I read The Outsiders for the first time at 11 and had a huge, visceral reaction to it. Still one of my favorite books. I also remember Where the Red Fern Grows as being an early read — again, likely at 11 or 12.

      I’m going to mull on this more . . . Phantom Tollbooth for sure (just reread that last week — totally great and likely more fun for 10 than it is for me as an adult). Maybe some lighter Ray Bradbury? Or save for 11/12/13 age — I got into those in 7th grade and devoured almost all of them. Got into Steinbeck as well during middle school.

      • chacha1 Says:

        Ooooh, yeah, The Outsiders (and others by S.E. Hinton).

        Red Fern: I remember bawling in the bathroom over that damned thing.

      • nicoleandmaggie Says:

        I guess technically DC1 did read grown-up books already if you count the Hobbit and TLOTR– zie has actually read LOTR trilogy twice. I’m not sure why since I had a hard time getting through it once, but maybe the sausage-fest was less of a problem for hir. And zie read The Christmas Carol a couple of summers ago because it was on a summer reading list for private school. They read the Outsiders in class last year in 5th grade (in Paradise).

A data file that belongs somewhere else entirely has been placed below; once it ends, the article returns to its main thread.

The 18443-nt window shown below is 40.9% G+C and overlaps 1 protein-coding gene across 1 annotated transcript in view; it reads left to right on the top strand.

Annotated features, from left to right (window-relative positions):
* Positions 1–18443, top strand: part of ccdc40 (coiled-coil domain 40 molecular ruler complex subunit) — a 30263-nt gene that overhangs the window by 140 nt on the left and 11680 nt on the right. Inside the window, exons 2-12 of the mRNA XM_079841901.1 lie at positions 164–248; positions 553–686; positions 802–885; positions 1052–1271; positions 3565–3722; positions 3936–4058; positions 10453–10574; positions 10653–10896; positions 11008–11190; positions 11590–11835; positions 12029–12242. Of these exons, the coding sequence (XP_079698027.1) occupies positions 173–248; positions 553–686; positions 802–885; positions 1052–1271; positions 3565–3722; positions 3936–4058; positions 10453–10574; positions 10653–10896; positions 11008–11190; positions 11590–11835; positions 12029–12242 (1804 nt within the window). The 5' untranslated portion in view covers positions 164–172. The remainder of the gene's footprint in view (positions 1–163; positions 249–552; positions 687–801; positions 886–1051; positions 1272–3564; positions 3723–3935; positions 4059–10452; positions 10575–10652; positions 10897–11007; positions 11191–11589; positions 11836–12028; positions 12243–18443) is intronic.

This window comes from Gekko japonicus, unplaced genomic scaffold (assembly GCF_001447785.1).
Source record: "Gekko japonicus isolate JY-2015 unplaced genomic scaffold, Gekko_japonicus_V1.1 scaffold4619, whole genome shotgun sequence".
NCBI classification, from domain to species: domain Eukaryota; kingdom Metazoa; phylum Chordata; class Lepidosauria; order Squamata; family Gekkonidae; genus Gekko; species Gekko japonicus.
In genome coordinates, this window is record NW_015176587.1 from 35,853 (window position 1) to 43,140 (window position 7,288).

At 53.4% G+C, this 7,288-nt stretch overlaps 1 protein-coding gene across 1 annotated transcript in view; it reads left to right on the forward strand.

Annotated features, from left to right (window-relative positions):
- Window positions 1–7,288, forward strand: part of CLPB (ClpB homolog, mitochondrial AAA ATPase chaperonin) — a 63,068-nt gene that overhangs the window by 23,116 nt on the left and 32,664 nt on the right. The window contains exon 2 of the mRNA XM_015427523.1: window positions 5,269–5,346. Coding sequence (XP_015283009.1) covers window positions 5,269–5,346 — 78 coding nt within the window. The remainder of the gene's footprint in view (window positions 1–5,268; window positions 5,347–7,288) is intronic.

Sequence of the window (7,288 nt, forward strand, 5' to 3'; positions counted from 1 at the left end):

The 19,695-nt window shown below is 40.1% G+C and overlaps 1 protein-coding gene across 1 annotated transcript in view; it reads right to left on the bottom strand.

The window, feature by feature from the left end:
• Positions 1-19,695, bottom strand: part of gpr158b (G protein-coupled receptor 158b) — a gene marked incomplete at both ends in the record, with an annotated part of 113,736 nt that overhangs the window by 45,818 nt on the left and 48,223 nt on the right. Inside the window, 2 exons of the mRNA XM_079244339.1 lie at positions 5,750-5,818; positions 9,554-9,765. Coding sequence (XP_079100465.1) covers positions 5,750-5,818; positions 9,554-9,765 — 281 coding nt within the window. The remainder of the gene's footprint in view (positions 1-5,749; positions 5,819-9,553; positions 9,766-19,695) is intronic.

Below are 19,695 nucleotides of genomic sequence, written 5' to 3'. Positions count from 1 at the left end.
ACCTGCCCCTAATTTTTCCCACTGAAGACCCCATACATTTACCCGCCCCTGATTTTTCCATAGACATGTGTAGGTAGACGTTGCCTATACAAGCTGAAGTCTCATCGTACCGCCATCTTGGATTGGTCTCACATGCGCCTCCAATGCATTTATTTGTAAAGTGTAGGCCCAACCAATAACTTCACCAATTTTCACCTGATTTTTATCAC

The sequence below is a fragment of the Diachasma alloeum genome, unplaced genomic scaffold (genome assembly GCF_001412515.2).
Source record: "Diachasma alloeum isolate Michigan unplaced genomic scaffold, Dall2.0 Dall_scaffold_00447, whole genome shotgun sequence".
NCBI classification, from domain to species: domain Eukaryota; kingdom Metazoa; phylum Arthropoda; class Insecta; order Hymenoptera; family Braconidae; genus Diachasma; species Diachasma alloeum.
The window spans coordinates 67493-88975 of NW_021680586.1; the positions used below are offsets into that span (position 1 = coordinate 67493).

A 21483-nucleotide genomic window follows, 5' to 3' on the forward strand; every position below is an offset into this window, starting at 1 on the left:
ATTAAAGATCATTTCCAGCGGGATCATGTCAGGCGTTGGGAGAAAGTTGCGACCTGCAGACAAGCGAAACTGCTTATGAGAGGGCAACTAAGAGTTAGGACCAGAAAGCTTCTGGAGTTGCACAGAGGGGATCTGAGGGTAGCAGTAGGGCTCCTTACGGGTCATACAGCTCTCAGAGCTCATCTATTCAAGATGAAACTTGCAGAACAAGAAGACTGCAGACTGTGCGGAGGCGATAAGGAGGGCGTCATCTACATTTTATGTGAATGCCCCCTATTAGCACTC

Where the red fern grows is one of my least favorite books of all time. We read it in 4th grade and I had never wanted to destroy a book before that one. You go into graphic description of a dog being torn apart and then a flower is supposed to make it better at the end? Ugh. Hate that book so much. Catcher in the Rye seemed pretty ridiculous to me– very much a book (like A separate piece which we also read in school) for privileged boys. I wonder if they’ll read Roll of Thunder in school. In high school I complained about the maleness of the curriculum and got it changed (they added They never promised me a rose garden in freshman year and Zora Neal Thurston sophomore year, though both after I’d left.)

        Zie liked Phantom Tollbooth. Also similar stuff like Vale of Tears and Thirteen Clocks. I should probably dig out more Thurber. Zie has probably outgrown the lighter Ray Bradbury (plus the message of the evils of technology in much of it seems really dated). I made a Halloween tree out of sticks and clay in middle school for my Ray Bradbury report. We sure did a lot of art projects.

  2. PS Says: